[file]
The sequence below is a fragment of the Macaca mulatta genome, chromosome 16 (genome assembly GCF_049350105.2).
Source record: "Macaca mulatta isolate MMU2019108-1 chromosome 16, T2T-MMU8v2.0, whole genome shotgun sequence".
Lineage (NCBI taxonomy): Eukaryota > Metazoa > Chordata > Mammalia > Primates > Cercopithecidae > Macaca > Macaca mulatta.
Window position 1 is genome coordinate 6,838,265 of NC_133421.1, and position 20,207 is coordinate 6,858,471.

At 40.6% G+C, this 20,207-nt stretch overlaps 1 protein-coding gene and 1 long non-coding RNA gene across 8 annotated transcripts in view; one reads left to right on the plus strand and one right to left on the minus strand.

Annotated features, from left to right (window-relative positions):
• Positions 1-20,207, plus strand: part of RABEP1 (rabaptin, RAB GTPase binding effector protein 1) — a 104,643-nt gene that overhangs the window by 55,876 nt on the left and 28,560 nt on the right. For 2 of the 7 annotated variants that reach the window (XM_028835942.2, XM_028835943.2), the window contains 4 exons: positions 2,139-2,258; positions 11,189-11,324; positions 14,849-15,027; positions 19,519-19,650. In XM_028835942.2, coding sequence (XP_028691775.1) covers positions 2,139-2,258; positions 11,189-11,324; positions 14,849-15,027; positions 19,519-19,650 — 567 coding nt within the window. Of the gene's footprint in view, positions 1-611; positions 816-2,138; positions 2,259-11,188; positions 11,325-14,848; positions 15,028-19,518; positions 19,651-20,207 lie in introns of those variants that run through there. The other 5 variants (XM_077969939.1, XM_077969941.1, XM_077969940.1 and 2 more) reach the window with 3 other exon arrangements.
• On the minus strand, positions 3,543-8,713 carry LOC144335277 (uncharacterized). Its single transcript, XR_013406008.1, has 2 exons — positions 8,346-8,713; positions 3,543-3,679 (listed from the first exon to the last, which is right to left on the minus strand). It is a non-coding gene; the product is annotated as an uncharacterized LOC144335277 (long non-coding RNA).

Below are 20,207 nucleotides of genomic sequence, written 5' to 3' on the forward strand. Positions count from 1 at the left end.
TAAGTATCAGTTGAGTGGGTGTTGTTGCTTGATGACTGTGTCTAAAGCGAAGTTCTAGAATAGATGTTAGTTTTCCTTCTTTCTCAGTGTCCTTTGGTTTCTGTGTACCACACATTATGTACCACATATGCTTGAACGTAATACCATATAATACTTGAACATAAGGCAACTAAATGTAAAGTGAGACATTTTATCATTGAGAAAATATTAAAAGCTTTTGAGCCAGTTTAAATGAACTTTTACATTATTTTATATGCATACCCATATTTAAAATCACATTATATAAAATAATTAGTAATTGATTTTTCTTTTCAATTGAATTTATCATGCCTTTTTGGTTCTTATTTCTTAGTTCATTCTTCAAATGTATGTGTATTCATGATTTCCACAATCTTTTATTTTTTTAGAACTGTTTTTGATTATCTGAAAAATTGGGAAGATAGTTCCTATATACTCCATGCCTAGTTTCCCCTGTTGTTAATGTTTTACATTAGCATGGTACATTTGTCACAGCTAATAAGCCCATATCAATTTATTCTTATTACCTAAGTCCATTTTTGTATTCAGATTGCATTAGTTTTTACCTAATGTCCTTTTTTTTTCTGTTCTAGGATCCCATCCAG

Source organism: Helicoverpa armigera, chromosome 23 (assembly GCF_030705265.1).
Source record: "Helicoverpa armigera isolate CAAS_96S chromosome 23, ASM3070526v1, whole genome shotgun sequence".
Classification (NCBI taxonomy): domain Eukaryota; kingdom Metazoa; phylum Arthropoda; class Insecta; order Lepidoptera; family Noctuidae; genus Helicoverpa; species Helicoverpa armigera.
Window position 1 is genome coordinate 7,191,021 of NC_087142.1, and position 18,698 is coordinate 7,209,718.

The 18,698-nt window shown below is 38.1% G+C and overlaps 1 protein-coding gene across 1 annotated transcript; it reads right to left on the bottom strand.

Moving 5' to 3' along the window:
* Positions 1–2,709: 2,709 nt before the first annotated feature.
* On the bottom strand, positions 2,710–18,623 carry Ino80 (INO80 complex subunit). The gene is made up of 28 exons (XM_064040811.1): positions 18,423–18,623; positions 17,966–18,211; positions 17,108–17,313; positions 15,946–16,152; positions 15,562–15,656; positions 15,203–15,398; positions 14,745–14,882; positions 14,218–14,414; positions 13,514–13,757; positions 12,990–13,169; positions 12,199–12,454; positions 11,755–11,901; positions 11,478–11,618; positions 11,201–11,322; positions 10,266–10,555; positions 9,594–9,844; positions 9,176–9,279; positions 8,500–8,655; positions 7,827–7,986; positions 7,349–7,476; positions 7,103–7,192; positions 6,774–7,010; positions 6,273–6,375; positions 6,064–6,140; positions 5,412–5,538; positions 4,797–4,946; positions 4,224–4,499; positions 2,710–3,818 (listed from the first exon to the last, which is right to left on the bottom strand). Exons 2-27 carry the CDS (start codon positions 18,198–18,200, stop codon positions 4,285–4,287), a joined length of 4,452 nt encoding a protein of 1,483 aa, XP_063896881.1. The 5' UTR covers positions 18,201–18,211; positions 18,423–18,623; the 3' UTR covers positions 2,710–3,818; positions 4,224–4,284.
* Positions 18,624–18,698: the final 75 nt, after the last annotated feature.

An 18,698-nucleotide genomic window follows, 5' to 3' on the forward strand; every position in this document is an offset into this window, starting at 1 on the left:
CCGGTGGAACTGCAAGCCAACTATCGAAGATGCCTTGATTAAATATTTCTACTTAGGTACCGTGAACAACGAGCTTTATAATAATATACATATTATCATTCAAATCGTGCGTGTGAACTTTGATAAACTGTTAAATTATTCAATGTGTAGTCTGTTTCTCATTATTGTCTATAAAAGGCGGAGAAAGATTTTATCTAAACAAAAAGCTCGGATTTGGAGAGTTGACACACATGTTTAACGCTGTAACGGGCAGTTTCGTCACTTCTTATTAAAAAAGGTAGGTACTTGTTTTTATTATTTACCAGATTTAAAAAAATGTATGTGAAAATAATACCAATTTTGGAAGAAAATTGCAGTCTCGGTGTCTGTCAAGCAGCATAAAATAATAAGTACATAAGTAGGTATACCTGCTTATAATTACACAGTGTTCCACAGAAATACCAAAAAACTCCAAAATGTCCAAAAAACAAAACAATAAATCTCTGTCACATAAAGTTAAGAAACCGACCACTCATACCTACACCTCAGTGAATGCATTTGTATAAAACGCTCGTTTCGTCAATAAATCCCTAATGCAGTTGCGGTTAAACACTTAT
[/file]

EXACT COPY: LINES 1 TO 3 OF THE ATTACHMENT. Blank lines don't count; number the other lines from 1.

The sequence below is a fragment of the Macaca mulatta genome, chromosome 16 (genome assembly GCF_049350105.2).
Source record: "Macaca mulatta isolate MMU2019108-1 chromosome 16, T2T-MMU8v2.0, whole genome shotgun sequence".
Lineage (NCBI taxonomy): Eukaryota > Metazoa > Chordata > Mammalia > Primates > Cercopithecidae > Macaca > Macaca mulatta.